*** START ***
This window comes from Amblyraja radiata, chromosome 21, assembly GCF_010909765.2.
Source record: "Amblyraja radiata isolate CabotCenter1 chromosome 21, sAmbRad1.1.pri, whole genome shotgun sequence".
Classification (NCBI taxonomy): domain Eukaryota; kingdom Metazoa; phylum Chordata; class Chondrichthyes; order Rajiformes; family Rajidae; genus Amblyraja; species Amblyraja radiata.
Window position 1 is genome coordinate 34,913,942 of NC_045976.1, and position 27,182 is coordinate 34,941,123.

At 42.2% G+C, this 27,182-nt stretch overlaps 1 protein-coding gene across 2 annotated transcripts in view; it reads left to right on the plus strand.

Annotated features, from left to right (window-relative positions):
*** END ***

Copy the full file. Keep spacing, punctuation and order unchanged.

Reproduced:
This window comes from Amblyraja radiata, chromosome 21, assembly GCF_010909765.2.
Source record: "Amblyraja radiata isolate CabotCenter1 chromosome 21, sAmbRad1.1.pri, whole genome shotgun sequence".
Classification (NCBI taxonomy): domain Eukaryota; kingdom Metazoa; phylum Chordata; class Chondrichthyes; order Rajiformes; family Rajidae; genus Amblyraja; species Amblyraja radiata.
Window position 1 is genome coordinate 34,913,942 of NC_045976.1, and position 27,182 is coordinate 34,941,123.

At 42.2% G+C, this 27,182-nt stretch overlaps 1 protein-coding gene across 2 annotated transcripts in view; it reads left to right on the plus strand.

Annotated features, from left to right (window-relative positions):